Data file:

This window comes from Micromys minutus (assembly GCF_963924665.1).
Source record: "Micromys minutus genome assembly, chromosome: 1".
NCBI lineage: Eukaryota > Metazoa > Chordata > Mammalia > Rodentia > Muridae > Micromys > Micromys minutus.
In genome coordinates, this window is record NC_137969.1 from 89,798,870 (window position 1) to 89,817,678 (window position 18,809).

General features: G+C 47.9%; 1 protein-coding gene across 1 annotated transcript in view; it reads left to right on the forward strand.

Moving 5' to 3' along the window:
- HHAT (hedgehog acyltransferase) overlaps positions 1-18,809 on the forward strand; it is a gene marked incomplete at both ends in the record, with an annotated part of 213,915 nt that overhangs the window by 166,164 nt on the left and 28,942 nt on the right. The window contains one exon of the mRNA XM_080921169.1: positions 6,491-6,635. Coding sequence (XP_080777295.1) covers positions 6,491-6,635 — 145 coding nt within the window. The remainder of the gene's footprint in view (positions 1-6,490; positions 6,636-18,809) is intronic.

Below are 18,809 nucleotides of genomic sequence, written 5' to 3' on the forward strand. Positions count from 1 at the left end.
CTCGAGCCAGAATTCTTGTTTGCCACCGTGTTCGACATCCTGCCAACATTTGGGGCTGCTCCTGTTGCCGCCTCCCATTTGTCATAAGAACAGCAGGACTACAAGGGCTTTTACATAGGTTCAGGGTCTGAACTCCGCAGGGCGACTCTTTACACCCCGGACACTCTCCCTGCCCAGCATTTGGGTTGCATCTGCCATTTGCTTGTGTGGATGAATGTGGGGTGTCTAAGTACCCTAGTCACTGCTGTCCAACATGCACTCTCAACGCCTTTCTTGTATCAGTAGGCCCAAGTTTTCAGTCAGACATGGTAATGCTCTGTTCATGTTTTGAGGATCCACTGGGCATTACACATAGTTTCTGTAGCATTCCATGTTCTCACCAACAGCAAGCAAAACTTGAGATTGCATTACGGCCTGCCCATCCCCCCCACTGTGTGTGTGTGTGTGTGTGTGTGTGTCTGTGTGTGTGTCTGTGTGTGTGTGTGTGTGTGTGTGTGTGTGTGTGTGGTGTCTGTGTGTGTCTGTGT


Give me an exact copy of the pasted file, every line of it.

This window comes from Micromys minutus (assembly GCF_963924665.1).
Source record: "Micromys minutus genome assembly, chromosome: 1".
NCBI lineage: Eukaryota > Metazoa > Chordata > Mammalia > Rodentia > Muridae > Micromys > Micromys minutus.
In genome coordinates, this window is record NC_137969.1 from 89,798,870 (window position 1) to 89,817,678 (window position 18,809).

General features: G+C 47.9%; 1 protein-coding gene across 1 annotated transcript in view; it reads left to right on the forward strand.

Moving 5' to 3' along the window:
- HHAT (hedgehog acyltransferase) overlaps positions 1-18,809 on the forward strand; it is a gene marked incomplete at both ends in the record, with an annotated part of 213,915 nt that overhangs the window by 166,164 nt on the left and 28,942 nt on the right. The window contains one exon of the mRNA XM_080921169.1: positions 6,491-6,635. Coding sequence (XP_080777295.1) covers positions 6,491-6,635 — 145 coding nt within the window. The remainder of the gene's footprint in view (positions 1-6,490; positions 6,636-18,809) is intronic.

Below are 18,809 nucleotides of genomic sequence, written 5' to 3' on the forward strand. Positions count from 1 at the left end.
CTCGAGCCAGAATTCTTGTTTGCCACCGTGTTCGACATCCTGCCAACATTTGGGGCTGCTCCTGTTGCCGCCTCCCATTTGTCATAAGAACAGCAGGACTACAAGGGCTTTTACATAGGTTCAGGGTCTGAACTCCGCAGGGCGACTCTTTACACCCCGGACACTCTCCCTGCCCAGCATTTGGGTTGCATCTGCCATTTGCTTGTGTGGATGAATGTGGGGTGTCTAAGTACCCTAGTCACTGCTGTCCAACATGCACTCTCAACGCCTTTCTTGTATCAGTAGGCCCAAGTTTTCAGTCAGACATGGTAATGCTCTGTTCATGTTTTGAGGATCCACTGGGCATTACACATAGTTTCTGTAGCATTCCATGTTCTCACCAACAGCAAGCAAAACTTGAGATTGCATTACGGCCTGCCCATCCCCCCCACTGTGTGTGTGTGTGTGTGTGTGTGTGTCTGTGTGTGTGTCTGTGTGTGTGTGTGTGTGTGTGTGTGTGTGTGTGTGGTGTCTGTGTGTGTCTGTGT